When Arsene Wenger complains about something, the soccer world usually gives the complaint its 15 seconds of glory and then moves on just as quickly. But if there’s one element of modern soccer he complains about consistently and doesn’t get enough attention for it, it’s his strong dislike of the transfer window. Specifically, he loathes how the transfer window drags on through the beginning of the season, and based on what the English soccer sphere has seen recently, he needs to complain more.
Transfer sagas have been around as long as the transfer market has been around. But now with the 24-hour media cycle and news updates every 30 seconds blaring across your eardrums, these sagas have become full on dramas fit for the big screen. Both Saido Berahino and John Stones are young, English players who feel it would be best for their careers if they left the Midlands and Merseyside for the glamor of London, but their clubs don’t agree. And so we are presented with transfer sagas that not only hurt managers, clubs and fans, but players all the same.
Berahino was not in West Brom’s 18 on Sunday because of the distractions of his transfer saga. John Stones played through his own possible distractions and saw his Everton team get played off the park by Manchester City. Tony Pulis is angry, as is Roberto Martinez, and they have every right to be. When the games begin, the talk should be about just that, not transfers that may or may not happen.
Jermaine Jenas wrote in a Yahoo! Sport column recently about his own experiences with transfer rumors and how it emotionally wrought him.
“One minute it was, ‘You’re going to Arsenal’ – then it was ‘You’re going to Tottenham’. I was sick of it. And it meant the last thing I was focusing on was my football. Sometimes I sulked — I even walked out of training on one occasion — all due to confusion about what was going on with my career.”
For Berahino and Stones, with just six days left in the transfer window, their entire lives could change and be uprooted. Frustration could bubble up inside of them and their clubs. It’s a tenuous and downright terrible situation to be involved in.
Jenas was an England youth star who was unhappy with his Newcastle situation and wanted to better his chances of playing an World Cup. He felt that a move would do the trick. John Stones and Saido Berahino both have massive competitions at their respective positions for places at Euro 2016, and moves may well help them both cement their status. And even though it seemed that Stones was going to play through his frustrations, it appears he, like Berahino, has handed in a transfer request. This means the first thing on everyone’s mind at Everton, West Brom, Spurs and Chelsea this weekend will not be the game. And that’s truly a damn shame.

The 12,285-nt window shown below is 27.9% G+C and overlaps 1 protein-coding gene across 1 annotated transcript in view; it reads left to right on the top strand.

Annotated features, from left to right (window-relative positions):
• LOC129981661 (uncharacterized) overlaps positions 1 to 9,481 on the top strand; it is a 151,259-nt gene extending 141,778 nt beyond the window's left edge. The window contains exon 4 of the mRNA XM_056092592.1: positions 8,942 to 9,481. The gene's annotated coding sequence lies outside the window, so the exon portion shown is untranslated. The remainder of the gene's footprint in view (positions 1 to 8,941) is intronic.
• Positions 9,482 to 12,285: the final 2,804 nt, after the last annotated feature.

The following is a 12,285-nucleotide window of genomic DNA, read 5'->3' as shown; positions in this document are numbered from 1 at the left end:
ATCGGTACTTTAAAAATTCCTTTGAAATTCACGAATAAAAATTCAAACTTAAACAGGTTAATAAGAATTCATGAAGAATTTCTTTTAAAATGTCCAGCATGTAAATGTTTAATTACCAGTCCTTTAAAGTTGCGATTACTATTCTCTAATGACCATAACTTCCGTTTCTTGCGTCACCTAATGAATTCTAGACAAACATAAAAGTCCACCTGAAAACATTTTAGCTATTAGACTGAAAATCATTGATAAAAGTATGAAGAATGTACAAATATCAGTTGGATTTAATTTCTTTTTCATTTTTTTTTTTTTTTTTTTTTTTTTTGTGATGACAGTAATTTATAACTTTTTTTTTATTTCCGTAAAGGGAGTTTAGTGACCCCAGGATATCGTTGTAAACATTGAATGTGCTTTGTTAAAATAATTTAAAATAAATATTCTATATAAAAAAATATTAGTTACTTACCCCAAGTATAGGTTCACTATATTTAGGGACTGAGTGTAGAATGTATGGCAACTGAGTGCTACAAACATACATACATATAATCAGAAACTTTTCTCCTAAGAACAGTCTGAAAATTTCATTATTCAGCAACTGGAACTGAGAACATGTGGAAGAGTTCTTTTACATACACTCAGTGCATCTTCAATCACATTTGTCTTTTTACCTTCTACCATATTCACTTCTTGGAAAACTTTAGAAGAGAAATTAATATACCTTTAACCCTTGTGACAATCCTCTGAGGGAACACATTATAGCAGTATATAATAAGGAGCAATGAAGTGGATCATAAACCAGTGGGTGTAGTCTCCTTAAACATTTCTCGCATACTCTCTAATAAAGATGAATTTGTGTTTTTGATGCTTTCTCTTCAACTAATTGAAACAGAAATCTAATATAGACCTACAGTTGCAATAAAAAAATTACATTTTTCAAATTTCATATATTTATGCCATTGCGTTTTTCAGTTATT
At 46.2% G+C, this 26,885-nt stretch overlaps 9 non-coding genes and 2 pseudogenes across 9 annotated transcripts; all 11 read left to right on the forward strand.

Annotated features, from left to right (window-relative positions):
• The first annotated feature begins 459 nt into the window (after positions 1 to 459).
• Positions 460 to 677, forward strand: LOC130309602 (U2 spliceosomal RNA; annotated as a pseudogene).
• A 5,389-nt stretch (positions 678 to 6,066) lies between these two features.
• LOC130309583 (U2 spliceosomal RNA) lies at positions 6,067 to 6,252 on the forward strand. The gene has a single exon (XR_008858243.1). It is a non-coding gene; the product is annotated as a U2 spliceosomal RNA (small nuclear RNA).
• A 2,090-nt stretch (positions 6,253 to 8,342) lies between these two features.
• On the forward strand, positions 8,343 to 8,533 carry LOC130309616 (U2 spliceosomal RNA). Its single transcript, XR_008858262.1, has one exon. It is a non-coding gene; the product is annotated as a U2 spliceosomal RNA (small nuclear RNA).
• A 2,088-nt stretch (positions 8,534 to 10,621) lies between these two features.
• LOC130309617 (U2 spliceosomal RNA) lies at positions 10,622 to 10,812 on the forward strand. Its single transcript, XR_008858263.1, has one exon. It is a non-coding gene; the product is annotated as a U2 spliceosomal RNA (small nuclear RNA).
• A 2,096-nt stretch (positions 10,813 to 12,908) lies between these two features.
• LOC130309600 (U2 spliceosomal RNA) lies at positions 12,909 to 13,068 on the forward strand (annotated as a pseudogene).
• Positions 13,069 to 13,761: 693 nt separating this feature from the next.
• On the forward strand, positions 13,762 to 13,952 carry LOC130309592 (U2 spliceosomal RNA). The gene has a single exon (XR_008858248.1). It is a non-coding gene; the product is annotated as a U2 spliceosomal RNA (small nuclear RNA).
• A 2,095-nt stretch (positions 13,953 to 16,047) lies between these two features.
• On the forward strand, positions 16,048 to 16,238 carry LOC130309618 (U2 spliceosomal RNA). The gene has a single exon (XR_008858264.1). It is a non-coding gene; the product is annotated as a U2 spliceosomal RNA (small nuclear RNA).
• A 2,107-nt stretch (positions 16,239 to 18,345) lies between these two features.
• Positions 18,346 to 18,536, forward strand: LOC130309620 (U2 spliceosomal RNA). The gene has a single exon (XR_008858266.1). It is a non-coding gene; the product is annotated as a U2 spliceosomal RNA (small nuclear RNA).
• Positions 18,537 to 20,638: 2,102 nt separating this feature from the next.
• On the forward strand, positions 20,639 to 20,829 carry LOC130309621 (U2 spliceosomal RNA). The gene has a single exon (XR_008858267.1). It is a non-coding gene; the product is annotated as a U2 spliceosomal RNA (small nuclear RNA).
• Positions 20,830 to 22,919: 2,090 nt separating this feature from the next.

Leaving business late used to be a shrewd business decision. It would force the selling club into making a snap gamble and deciding whether the money on the table would be the best offer they’d get. Now, with the influx of riches from television, selling clubs don’t have to sell for monetary reasons, so the pressure is not on them to move their prized assets. They can hold for a king’s ransom, because they hold more cards than they used to. This puts players in an even worse position, because moves aren’t necessarily assured. With more transfer news going public at every minute, situations can become absolutely untenable.
Whether the Berahino (above) and Stones transfers end up happening is almost secondary, since the sagas about whether they’ll happen have become the story. But sadly, that’s the business of soccer in 2015, and not much can be done to change it. Pandora’s box has been opened, and the lid can’t be glued back on.
Arsene Wenger complaining about anything is usually met with the same response as when he has troubles with his zipper: everyone laughs. But his complaints about the transfer window need to be taken seriously, because he’s been ahead of the curve for years on this issue.
He has never been more right than this summer.
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